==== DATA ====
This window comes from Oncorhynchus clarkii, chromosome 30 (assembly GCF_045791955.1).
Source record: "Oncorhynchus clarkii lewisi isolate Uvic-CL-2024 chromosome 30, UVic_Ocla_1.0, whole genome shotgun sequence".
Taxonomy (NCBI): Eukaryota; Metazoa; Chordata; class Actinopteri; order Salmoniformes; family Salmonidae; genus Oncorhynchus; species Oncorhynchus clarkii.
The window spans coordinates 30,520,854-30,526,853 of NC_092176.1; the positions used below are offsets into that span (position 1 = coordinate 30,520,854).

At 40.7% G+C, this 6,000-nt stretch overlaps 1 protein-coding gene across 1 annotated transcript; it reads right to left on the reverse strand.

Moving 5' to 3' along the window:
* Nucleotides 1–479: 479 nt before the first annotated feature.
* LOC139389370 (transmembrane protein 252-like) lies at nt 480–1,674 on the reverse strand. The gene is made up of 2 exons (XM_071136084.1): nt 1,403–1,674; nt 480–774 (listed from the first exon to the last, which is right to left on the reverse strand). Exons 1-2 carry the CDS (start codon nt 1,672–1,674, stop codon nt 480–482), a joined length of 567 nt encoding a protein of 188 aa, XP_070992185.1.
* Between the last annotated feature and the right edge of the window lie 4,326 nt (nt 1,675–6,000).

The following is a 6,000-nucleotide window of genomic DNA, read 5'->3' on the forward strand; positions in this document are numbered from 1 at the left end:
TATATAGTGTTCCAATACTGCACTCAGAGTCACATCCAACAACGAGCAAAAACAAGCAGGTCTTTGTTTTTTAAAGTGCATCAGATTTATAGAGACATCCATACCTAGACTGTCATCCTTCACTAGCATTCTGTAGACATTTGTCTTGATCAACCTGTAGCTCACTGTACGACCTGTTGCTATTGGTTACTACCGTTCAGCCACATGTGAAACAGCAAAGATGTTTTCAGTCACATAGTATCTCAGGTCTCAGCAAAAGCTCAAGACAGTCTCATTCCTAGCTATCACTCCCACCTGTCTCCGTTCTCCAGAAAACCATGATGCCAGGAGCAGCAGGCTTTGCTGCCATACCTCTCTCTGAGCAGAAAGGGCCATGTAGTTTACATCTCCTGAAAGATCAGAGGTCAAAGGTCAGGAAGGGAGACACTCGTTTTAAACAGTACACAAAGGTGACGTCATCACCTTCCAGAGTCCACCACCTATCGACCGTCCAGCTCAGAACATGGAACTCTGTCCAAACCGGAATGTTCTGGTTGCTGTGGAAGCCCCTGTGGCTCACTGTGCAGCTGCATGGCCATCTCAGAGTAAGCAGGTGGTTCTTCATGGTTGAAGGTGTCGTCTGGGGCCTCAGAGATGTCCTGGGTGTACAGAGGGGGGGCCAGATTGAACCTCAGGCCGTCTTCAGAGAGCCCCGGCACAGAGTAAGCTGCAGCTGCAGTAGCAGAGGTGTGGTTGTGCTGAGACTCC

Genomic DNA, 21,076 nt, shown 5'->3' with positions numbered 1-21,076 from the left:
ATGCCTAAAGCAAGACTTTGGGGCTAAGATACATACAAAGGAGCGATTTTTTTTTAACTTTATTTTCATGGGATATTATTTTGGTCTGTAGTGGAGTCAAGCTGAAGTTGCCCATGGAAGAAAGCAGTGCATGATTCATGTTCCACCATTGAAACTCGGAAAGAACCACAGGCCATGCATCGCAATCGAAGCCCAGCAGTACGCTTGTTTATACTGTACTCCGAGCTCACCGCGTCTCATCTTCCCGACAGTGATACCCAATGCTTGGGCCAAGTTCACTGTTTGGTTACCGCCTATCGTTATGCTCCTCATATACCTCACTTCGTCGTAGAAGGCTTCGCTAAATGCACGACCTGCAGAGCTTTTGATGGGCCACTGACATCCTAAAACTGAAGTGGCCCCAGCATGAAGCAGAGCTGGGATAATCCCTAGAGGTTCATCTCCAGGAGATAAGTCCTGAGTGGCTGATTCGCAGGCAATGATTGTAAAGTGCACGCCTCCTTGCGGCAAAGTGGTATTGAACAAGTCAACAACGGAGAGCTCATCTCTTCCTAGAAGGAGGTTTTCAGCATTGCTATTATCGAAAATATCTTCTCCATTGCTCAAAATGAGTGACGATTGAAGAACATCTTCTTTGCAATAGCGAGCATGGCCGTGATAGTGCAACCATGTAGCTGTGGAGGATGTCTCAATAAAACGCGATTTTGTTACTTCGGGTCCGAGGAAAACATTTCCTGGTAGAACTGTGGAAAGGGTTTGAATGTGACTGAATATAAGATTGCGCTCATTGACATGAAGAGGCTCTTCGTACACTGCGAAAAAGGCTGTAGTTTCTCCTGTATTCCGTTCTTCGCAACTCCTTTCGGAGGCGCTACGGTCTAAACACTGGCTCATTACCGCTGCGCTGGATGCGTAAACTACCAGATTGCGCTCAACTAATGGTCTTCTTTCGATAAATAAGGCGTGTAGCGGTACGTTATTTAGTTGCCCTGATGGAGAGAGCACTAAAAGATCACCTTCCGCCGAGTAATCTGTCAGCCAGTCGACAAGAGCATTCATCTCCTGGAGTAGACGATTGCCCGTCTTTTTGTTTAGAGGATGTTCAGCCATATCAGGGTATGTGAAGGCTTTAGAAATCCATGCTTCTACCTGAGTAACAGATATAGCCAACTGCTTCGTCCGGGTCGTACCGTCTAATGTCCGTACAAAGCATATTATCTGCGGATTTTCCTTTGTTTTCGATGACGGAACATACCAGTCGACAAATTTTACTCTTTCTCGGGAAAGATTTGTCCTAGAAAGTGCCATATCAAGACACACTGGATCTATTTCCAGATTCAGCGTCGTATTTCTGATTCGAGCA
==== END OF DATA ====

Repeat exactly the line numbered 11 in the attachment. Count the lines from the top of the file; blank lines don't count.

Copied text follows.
TATATAGTGTTCCAATACTGCACTCAGAGTCACATCCAACAACGAGCAAAAACAAGCAGGTCTTTGTTTTTTAAAGTGCATCAGATTTATAGAGACATCCATACCTAGACTGTCATCCTTCACTAGCATTCTGTAGACATTTGTCTTGATCAACCTGTAGCTCACTGTACGACCTGTTGCTATTGGTTACTACCGTTCAGCCACATGTGAAACAGCAAAGATGTTTTCAGTCACATAGTATCTCAGGTCTCAGCAAAAGCTCAAGACAGTCTCATTCCTAGCTATCACTCCCACCTGTCTCCGTTCTCCAGAAAACCATGATGCCAGGAGCAGCAGGCTTTGCTGCCATACCTCTCTCTGAGCAGAAAGGGCCATGTAGTTTACATCTCCTGAAAGATCAGAGGTCAAAGGTCAGGAAGGGAGACACTCGTTTTAAACAGTACACAAAGGTGACGTCATCACCTTCCAGAGTCCACCACCTATCGACCGTCCAGCTCAGAACATGGAACTCTGTCCAAACCGGAATGTTCTGGTTGCTGTGGAAGCCCCTGTGGCTCACTGTGCAGCTGCATGGCCATCTCAGAGTAAGCAGGTGGTTCTTCATGGTTGAAGGTGTCGTCTGGGGCCTCAGAGATGTCCTGGGTGTACAGAGGGGGGGCCAGATTGAACCTCAGGCCGTCTTCAGAGAGCCCCGGCACAGAGTAAGCTGCAGCTGCAGTAGCAGAGGTGTGGTTGTGCTGAGACTCC